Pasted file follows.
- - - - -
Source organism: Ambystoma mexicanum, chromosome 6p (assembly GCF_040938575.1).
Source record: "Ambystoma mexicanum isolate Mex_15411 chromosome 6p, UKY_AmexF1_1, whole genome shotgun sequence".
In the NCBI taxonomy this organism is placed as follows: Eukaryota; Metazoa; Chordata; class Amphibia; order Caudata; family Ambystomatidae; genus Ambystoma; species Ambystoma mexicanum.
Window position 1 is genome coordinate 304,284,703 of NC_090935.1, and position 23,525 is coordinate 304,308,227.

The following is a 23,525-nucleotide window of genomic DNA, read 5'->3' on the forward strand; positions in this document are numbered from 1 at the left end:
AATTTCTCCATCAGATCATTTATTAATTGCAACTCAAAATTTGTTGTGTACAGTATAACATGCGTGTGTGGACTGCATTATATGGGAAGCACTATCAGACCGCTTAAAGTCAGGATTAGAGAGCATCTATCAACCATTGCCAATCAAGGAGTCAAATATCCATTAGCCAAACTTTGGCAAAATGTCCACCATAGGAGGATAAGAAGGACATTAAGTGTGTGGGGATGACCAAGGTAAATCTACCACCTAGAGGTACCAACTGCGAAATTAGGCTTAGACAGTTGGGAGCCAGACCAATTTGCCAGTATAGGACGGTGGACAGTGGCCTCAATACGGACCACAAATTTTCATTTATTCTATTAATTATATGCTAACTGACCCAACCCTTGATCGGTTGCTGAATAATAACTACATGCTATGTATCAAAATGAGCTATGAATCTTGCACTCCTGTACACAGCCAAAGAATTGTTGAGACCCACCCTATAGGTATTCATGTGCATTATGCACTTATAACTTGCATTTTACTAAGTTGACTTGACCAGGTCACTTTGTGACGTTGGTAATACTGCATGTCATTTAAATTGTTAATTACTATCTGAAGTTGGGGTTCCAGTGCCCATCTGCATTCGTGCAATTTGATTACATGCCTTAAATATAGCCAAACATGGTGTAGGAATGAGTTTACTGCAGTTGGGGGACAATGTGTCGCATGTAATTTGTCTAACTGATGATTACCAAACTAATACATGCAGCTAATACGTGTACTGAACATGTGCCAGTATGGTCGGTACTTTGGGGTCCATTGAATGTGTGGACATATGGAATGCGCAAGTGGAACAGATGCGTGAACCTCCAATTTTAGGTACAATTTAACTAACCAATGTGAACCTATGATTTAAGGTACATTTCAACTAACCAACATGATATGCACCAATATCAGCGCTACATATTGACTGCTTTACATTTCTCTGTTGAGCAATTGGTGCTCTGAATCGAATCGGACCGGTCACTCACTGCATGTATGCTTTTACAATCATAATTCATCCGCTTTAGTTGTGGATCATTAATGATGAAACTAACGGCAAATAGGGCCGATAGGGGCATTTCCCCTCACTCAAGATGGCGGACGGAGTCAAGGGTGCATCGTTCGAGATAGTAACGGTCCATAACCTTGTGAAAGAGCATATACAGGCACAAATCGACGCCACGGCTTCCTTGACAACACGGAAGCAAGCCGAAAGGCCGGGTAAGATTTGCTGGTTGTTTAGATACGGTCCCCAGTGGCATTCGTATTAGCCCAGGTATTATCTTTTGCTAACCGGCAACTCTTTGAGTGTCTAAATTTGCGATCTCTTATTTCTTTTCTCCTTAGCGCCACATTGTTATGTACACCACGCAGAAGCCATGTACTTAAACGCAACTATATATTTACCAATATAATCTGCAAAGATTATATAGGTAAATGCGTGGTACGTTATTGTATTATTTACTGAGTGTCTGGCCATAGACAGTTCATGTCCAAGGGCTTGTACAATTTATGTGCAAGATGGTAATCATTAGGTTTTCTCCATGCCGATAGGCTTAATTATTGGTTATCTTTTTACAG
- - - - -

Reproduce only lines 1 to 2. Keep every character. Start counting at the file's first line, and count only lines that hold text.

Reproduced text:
Source organism: Ambystoma mexicanum, chromosome 6p (assembly GCF_040938575.1).
Source record: "Ambystoma mexicanum isolate Mex_15411 chromosome 6p, UKY_AmexF1_1, whole genome shotgun sequence".